We may now return to the first part of the book. This first chapter, on account of the transcendent ideas it deals with, and of the lyric enthusiasm which pervades it throughout has not inappropriately been called a psalm. Its special interest lies in the fact that it is an alphabetical poem. The first to call attention to this feature was Frohnmeyer, whose observations, however, did not extend beyond vv. 3-7. Availing himself of this key, Bickell endeavored to find out if the process of composition did not extend to the whole passage and include the twenty-two letters of the alphabet, and he attempted repeatedly but without great success (“Zeitschr. der deutsch. morg. Gesell.”, 1880, p. 559; “Carmina Vet. Test. metrice”, 1882; “Zeitschr. fur kath. Theol.”, 1886), to restore the psalm to its pristine integrity. This failure did not discourage Gunkel who declared himself convinced that the poem is alphabetical throughout, although it is difficult, owing to the present condition of the text, to trace the initial letters f to fl (Zeitschr. fur alttest. Wissensch., 1893, 223 sqq.). This was for Bickell an incentive to a fresh study (Das alphab. Lied in Nah. i-ii, 3, in “Sitzungsberichte der philos.—hist. Classe der kaiser. Akademie der Wissensch.”, Vienna, 1894, 5 Abhandl.), the conclusions of which show a notable improvement on the former attempts, and suggested to Gunkel a few corrections (Schopfung and Chaos, 120). Since then Nowack (Die kleinen Propheten, 1897), Gray (“The Alphab. Poem in Nah.” in “The Expositor” for September 1898, 207 sqq.), Arnold (On Nah., i, 1-ii, 3, in “Zeitschr. fur alttest. Wissensch.”, 1901, 225 sqq.), Happel (Das Buch des Proph. Nah., 1903), Marti (Dodekaproph. erklart, 1904), Lohr (Zeitschr. fur alttest. Wissensch., 1905, I, 174), and Van Hoonacker (Les douze petits proph., 1908), have more or less successfully undertaken the difficult task of extricating the original psalm from the textual medley in which it is entangled. There is among them, a sufficient agreement as to the first part of the poem (Hebrew: L-A); but the second part still remains a classical ground for scholarly tilts.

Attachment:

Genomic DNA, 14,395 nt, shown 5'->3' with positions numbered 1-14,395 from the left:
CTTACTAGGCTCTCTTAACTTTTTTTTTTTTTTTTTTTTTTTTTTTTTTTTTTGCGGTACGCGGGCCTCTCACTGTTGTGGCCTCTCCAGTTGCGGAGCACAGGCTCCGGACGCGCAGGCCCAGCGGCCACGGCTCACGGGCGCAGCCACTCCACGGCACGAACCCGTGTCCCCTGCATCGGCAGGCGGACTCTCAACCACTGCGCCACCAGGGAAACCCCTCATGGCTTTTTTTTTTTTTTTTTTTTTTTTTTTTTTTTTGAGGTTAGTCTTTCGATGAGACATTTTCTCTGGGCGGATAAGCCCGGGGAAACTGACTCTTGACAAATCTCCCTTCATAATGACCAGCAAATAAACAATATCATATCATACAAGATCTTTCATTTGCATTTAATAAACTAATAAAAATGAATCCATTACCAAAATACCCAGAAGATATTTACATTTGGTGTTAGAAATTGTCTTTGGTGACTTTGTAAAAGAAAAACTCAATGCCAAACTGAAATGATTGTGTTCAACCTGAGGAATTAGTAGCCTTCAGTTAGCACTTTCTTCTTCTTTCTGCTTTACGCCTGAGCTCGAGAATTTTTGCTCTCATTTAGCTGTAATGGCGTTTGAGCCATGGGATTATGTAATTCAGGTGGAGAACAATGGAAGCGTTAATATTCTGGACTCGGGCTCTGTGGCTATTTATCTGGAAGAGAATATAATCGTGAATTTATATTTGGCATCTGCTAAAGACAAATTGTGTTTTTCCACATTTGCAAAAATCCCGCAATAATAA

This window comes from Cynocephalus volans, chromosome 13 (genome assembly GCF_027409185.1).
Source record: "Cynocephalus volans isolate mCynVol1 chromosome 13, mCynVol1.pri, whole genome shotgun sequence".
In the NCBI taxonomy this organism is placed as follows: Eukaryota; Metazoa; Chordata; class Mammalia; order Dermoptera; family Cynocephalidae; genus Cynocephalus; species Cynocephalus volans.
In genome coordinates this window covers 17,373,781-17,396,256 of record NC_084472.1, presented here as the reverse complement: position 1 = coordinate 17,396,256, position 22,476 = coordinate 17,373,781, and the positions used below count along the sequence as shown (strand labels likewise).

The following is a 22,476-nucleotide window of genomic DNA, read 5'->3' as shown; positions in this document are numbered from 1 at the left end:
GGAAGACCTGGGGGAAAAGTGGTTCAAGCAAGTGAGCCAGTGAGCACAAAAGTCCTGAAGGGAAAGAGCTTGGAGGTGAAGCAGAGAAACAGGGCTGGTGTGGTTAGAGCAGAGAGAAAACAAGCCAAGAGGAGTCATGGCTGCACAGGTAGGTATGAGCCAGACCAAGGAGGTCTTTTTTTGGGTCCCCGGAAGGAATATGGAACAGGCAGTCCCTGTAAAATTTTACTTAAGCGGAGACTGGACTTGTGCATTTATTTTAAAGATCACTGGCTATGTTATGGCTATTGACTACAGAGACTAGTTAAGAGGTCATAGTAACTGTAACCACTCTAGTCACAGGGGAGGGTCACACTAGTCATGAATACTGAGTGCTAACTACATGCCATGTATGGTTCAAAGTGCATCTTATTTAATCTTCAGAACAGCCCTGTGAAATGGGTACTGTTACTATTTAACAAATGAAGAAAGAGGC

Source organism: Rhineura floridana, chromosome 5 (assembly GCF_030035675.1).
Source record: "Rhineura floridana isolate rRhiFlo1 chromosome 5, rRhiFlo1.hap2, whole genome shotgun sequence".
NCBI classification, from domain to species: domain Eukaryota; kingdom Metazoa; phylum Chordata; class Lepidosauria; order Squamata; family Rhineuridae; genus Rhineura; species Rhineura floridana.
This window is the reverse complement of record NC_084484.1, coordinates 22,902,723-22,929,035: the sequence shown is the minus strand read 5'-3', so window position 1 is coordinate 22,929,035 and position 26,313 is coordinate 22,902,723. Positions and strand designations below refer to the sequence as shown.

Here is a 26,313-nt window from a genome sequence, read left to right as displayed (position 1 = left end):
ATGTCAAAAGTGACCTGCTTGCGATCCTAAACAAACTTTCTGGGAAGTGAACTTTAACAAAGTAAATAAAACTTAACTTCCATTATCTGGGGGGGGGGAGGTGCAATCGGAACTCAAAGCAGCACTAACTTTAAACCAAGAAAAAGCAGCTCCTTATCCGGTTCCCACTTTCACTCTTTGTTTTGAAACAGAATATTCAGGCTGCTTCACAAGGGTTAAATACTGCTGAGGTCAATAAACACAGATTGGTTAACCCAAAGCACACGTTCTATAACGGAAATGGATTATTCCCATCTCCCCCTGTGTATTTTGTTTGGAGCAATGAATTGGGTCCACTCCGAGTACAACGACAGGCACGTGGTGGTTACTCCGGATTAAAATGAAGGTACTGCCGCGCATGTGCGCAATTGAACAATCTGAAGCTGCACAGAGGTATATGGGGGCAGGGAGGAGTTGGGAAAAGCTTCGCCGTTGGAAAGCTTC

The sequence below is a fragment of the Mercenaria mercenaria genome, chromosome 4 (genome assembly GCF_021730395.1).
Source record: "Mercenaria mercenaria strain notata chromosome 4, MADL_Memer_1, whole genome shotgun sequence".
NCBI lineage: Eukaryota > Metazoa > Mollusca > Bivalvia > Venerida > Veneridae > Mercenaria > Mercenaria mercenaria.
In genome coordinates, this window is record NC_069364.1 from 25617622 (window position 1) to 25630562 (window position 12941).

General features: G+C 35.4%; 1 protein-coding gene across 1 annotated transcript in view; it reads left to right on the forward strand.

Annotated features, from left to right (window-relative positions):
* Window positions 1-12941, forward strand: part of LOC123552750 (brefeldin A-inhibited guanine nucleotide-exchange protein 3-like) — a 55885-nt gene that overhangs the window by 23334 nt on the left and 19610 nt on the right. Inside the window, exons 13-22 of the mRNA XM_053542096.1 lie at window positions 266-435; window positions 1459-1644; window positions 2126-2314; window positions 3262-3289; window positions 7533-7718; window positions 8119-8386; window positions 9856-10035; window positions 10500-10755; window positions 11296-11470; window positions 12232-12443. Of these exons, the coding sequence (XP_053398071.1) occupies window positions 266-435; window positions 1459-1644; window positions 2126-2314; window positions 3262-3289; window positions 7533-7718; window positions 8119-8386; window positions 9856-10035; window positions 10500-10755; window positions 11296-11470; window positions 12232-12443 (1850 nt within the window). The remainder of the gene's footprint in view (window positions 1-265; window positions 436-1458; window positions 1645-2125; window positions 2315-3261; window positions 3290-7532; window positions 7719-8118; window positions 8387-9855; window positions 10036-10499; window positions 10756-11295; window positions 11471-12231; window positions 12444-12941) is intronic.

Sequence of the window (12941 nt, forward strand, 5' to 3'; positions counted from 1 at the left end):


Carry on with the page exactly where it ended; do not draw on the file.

Wellhausen (Die kleinen Proph., 1898) holds that the noteworthy difference between the two parts from the point of view of poetical construction is due to the fact that the writer abandoned halfway his undertaking to write acrostically. Happel believes both parts were worked out separately from an unacrostic original. The first corrector went as far as the line beginning with the letter n, and as the last sentence closed on the word ‘p, he noted in the title that his revision extended from 5m tot ‘p; and so the mysterious l’p-tt (later on misconstrued and misspelled ‘it p t.t) has neither a patronymic nor a gentile connotation. Critics are inclined to hold that the disorder and corruption which disfigure the poem are mostly due to the way it was tacked on to the prophecy of Nahum: the upper margin was first used, and then the side margin; and as, in the latter instance, the text must have been over crowded and blurred, this later on caused in the second part of the psalm an inextricable confusion from which the first was preserved. This explanation of the textual condition of the poem implies the assumption that this chapter is not to be attributed to Nahum, but is a later addition. So much indeed was granted by Bickell, and Van Hoonacker (not to speak of non-Catholic scholars) is inclined to a like concession. On the one hand, the marked contrast between the abstract tone of the composition and the concrete character of the other two chapters, we are told, bespeaks a difference of authorship; and, on the other hand, the artificiality of the acrostic form is characteristic of a late date. These arguments, however, are not unanswerable. In any case it cannot be denied that the psalm is a most fitting preface to the prophecy.